His head’s just been found under a carpark, but when Richard III was alive and ruling the country, he made some serious howlers. Often (wrongly) depicted as having a withered arm, a hunch and a limp, here are the five career mistakes of one of the most infamous kings England has ever seen.
1. When crown/job/internship hunting, don’t ruin your chances by accusing current employees of conspiring against you then killing them
Being a king in the Middle Ages was pretty much an internship – you’re never sure how long it will last, there’s a lot of people fighting for the job and your hours are often quite flexible. While Richard was angling to become king, he murdered Baron Hastings so, when he finally started got the job – sorry, when he finally became king, everyone around him sort of thought he was a paranoid weirdo so it all got off to a terrible start. Make sure you don’t make a bad impression before you’ve even applied, yeah?
2. When your dream job lands in your lap, give it a few years before you start murdering your rivals
Pretty basic people management skills, really. When Richard’s brother Edward IV died, Edward’s 12 year-old son was named king, which was admittedly a bit young. Richard looked after him by keeping in a tower with his brother (also confusingly called Richard) but, when little Edward V was found to be illegitimate and big Richard was crowned king, the two young boys were never seen again. He could have at least given it a few years before (literally) getting rid of the opposition. Who weren’t even 15 years old yet. And couldn’t even ascend to the throne. It’s all about perspective, people.
3. Be aware of marketing yourself as a brand
Richard was a PR nightmare. We all know how important it is to publicise Brand You and, sure, he wasn’t able to check his Klout score/hire a high-powered media darling back then, but that doesn’t excuse the fact that everyone remembers he had a withered arm, a hunch and a limp (he didn’t – Shakespeare made it up, and called him ‘so lamely and unfashionable/That dogs bark’. Bit harsh).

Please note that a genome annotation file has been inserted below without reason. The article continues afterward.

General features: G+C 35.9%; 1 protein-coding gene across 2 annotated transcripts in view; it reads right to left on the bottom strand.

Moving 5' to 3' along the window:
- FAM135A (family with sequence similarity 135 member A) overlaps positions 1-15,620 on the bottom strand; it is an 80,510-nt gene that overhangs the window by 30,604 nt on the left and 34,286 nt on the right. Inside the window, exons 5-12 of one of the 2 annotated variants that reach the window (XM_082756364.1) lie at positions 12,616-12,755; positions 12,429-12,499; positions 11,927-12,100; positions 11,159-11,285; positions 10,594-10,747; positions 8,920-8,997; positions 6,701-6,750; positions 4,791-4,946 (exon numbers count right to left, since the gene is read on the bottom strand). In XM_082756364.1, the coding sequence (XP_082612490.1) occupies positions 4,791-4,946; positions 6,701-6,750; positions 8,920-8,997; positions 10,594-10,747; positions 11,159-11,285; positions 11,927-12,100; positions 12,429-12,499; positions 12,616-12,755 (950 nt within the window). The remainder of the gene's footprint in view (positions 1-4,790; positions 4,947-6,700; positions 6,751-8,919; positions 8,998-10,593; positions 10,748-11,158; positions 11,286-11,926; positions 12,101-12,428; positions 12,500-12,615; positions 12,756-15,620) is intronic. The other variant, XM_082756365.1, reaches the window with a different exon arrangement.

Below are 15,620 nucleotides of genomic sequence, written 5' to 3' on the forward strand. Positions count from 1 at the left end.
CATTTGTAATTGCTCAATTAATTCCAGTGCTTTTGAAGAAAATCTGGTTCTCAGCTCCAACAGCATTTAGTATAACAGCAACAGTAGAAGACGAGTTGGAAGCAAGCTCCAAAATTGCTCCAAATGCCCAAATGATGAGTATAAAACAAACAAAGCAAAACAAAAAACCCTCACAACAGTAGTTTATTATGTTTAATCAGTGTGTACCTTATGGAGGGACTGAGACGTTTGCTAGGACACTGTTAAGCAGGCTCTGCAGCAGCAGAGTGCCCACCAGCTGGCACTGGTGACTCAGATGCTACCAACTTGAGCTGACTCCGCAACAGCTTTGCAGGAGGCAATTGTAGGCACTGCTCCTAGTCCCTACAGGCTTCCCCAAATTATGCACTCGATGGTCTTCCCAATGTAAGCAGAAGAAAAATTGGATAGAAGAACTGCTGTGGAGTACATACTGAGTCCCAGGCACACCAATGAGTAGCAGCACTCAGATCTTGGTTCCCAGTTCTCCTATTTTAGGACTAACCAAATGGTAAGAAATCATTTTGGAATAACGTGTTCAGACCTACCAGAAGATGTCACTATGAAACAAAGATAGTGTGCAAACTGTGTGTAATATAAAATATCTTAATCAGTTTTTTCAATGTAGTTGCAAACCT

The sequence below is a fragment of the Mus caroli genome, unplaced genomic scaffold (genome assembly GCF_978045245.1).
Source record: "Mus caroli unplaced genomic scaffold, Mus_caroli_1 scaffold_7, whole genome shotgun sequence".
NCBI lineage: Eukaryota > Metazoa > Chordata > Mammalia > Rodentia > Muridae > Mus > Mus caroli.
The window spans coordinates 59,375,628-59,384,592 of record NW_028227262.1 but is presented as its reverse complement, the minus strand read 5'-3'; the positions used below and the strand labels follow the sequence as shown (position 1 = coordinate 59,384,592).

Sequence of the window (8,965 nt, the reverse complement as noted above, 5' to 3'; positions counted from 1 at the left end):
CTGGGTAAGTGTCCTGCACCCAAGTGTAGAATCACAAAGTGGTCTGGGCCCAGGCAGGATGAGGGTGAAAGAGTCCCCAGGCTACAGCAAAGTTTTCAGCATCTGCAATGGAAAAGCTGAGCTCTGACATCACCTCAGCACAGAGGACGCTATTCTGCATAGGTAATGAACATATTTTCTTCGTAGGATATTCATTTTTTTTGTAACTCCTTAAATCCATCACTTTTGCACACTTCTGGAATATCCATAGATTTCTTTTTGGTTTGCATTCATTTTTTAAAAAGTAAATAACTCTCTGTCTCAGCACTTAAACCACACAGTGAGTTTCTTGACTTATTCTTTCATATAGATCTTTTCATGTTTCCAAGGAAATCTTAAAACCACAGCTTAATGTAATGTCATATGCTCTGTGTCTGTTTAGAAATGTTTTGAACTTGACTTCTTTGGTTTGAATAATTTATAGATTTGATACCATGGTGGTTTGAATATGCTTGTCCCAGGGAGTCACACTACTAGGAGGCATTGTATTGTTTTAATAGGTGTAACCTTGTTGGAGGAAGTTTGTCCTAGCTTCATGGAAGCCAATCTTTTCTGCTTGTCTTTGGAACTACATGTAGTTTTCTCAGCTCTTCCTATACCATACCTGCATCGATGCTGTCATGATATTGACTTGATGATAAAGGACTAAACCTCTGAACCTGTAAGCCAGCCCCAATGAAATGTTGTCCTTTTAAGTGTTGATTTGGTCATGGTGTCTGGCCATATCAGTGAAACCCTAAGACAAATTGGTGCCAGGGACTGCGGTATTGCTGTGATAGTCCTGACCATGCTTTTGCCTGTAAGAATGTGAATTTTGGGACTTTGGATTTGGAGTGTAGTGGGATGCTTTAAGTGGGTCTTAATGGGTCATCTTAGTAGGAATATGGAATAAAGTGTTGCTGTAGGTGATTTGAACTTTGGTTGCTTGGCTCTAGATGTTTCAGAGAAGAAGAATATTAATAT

They don’t remember that his Council of the North idea improved conditions greatly in Britain. He also introduced the Court of Requests, which helped poor people have their problems heard, which was nice. It’s not all Shakespeare’s fault, though, because if Richard had put a little more effort into at least APPEARING as though he wasn’t a total creep, everyone might not have swallowed Will’s skewed interpretation quite so easily.
4. Stand out from the rest
There are far too many people getting their Richards and Henrys and Edwards mixed up. Maybe it would have been beneficial for him to have had a bit of a name rebrand? Ri-3. K-Rick (K for King). At least it’d be a little different to everyone else vying for the throne. Most importantly, their portraits are all too similar – make sure your twitter profile and LinkedIn avatar don’t scream “I’m the same as everyone else”. Don’t go overboard on this, though – we’re going for “different” not “mental”.
5. When it comes to problems, plan ahead and come up with a strategy
Annoying bosses, sly colleagues, irritating receptionists, we all have issues in the workplace. Richard’s was that everyone really liked Edward IV so they weren’t that chuffed when he killed his son. Instead of sitting down and discussing the best way of getting people onside, he instead was all “WTF I’m a great king” having never had a chance to prove himself as being any good, because he’d stolen a murdered friend’s wife and killed his nephews. Bad move. Bit hard to come back from. Sort of thing that ends up with you being buried in a carpark.